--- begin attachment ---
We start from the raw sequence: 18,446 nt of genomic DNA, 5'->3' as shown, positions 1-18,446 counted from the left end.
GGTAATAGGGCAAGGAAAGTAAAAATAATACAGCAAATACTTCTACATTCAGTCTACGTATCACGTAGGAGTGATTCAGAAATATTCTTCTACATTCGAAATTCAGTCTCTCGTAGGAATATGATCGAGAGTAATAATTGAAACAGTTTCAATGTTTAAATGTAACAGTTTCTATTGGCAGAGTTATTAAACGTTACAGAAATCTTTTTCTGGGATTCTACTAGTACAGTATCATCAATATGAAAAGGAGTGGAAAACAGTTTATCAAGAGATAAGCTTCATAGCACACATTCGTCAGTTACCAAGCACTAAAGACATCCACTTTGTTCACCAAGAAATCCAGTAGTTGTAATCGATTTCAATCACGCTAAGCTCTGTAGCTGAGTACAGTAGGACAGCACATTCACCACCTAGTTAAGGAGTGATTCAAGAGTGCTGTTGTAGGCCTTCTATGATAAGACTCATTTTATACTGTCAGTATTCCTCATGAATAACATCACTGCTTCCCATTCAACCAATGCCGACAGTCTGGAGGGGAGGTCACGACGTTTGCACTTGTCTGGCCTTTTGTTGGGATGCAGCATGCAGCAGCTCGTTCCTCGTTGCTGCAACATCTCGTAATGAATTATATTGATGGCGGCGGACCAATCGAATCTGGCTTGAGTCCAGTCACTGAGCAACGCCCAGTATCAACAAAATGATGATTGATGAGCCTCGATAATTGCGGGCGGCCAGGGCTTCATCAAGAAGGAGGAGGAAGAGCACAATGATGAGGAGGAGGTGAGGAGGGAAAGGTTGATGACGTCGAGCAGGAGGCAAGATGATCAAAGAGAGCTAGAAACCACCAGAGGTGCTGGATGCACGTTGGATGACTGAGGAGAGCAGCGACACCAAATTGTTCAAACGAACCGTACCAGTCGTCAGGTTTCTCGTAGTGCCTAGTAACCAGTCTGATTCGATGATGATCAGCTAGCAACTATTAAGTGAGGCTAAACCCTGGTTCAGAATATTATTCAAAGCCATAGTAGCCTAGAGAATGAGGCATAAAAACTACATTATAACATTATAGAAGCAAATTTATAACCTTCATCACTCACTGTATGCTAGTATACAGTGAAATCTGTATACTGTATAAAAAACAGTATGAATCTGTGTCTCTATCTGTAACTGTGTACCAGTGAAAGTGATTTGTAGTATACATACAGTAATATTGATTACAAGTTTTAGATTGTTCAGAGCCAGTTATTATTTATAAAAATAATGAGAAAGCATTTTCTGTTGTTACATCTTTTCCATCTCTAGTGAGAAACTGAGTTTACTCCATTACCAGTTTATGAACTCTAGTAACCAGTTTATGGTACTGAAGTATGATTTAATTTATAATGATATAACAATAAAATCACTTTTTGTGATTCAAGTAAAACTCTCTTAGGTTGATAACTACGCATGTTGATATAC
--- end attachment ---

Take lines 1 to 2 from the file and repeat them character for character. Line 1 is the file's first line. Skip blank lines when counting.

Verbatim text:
We start from the raw sequence: 18,446 nt of genomic DNA, 5'->3' as shown, positions 1-18,446 counted from the left end.
GGTAATAGGGCAAGGAAAGTAAAAATAATACAGCAAATACTTCTACATTCAGTCTACGTATCACGTAGGAGTGATTCAGAAATATTCTTCTACATTCGAAATTCAGTCTCTCGTAGGAATATGATCGAGAGTAATAATTGAAACAGTTTCAATGTTTAAATGTAACAGTTTCTATTGGCAGAGTTATTAAACGTTACAGAAATCTTTTTCTGGGATTCTACTAGTACAGTATCATCAATATGAAAAGGAGTGGAAAACAGTTTATCAAGAGATAAGCTTCATAGCACACATTCGTCAGTTACCAAGCACTAAAGACATCCACTTTGTTCACCAAGAAATCCAGTAGTTGTAATCGATTTCAATCACGCTAAGCTCTGTAGCTGAGTACAGTAGGACAGCACATTCACCACCTAGTTAAGGAGTGATTCAAGAGTGCTGTTGTAGGCCTTCTATGATAAGACTCATTTTATACTGTCAGTATTCCTCATGAATAACATCACTGCTTCCCATTCAACCAATGCCGACAGTCTGGAGGGGAGGTCACGACGTTTGCACTTGTCTGGCCTTTTGTTGGGATGCAGCATGCAGCAGCTCGTTCCTCGTTGCTGCAACATCTCGTAATGAATTATATTGATGGCGGCGGACCAATCGAATCTGGCTTGAGTCCAGTCACTGAGCAACGCCCAGTATCAACAAAATGATGATTGATGAGCCTCGATAATTGCGGGCGGCCAGGGCTTCATCAAGAAGGAGGAGGAAGAGCACAATGATGAGGAGGAGGTGAGGAGGGAAAGGTTGATGACGTCGAGCAGGAGGCAAGATGATCAAAGAGAGCTAGAAACCACCAGAGGTGCTGGATGCACGTTGGATGACTGAGGAGAGCAGCGACACCAAATTGTTCAAACGAACCGTACCAGTCGTCAGGTTTCTCGTAGTGCCTAGTAACCAGTCTGATTCGATGATGATCAGCTAGCAACTATTAAGTGAGGCTAAACCCTGGTTCAGAATATTATTCAAAGCCATAGTAGCCTAGAGAATGAGGCATAAAAACTACATTATAACATTATAGAAGCAAATTTATAACCTTCATCACTCACTGTATGCTAGTATACAGTGAAATCTGTATACTGTATAAAAAACAGTATGAATCTGTGTCTCTATCTGTAACTGTGTACCAGTGAAAGTGATTTGTAGTATACATACAGTAATATTGATTACAAGTTTTAGATTGTTCAGAGCCAGTTATTATTTATAAAAATAATGAGAAAGCATTTTCTGTTGTTACATCTTTTCCATCTCTAGTGAGAAACTGAGTTTACTCCATTACCAGTTTATGAACTCTAGTAACCAGTTTATGGTACTGAAGTATGATTTAATTTATAATGATATAACAATAAAATCACTTTTTGTGATTCAAGTAAAACTCTCTTAGGTTGATAACTACGCATGTTGATATAC